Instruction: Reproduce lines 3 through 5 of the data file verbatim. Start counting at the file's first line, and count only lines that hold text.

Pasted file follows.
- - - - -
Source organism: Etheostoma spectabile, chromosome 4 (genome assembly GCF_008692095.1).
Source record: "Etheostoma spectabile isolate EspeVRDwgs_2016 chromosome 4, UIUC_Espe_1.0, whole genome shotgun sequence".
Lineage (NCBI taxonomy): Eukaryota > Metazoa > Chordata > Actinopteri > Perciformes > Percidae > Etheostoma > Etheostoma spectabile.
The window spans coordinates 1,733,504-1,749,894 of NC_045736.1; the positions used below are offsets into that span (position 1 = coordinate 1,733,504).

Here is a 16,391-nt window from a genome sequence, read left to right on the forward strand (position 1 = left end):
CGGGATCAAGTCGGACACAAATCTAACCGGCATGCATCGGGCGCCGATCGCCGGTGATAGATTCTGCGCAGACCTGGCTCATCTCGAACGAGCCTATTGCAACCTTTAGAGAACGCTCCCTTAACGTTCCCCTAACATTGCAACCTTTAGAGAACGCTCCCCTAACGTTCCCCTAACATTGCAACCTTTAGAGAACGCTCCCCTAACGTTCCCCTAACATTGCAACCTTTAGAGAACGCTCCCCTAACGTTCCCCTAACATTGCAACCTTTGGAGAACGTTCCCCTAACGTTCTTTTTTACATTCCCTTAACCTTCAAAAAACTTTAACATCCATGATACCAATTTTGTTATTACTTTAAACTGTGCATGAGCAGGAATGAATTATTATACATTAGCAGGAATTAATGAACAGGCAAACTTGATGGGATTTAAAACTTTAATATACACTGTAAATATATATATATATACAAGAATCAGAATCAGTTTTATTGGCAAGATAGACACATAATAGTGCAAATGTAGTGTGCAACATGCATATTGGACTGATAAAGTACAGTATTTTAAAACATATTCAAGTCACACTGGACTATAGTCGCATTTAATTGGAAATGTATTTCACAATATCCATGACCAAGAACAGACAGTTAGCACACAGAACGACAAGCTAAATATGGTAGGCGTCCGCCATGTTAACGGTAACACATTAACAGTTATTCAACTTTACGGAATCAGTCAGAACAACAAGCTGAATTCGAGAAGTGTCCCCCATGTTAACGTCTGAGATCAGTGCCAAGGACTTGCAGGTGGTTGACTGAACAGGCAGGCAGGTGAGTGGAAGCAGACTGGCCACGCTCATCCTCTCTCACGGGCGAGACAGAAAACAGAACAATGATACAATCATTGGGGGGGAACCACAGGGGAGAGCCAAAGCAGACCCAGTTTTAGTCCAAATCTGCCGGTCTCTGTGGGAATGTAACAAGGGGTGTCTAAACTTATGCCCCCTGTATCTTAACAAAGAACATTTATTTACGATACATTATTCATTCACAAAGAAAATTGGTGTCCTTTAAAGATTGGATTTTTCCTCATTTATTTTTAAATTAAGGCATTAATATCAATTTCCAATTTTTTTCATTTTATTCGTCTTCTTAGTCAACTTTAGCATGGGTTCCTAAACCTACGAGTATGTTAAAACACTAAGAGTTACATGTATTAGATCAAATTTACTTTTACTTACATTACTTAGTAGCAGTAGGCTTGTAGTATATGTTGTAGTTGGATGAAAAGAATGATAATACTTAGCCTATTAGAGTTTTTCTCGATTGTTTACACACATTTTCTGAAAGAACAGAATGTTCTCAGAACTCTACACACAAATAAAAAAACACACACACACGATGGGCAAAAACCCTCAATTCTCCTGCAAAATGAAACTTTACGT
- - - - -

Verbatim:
Lineage (NCBI taxonomy): Eukaryota > Metazoa > Chordata > Actinopteri > Perciformes > Percidae > Etheostoma > Etheostoma spectabile.
The window spans coordinates 1,733,504-1,749,894 of NC_045736.1; the positions used below are offsets into that span (position 1 = coordinate 1,733,504).

Here is a 16,391-nt window from a genome sequence, read left to right on the forward strand (position 1 = left end):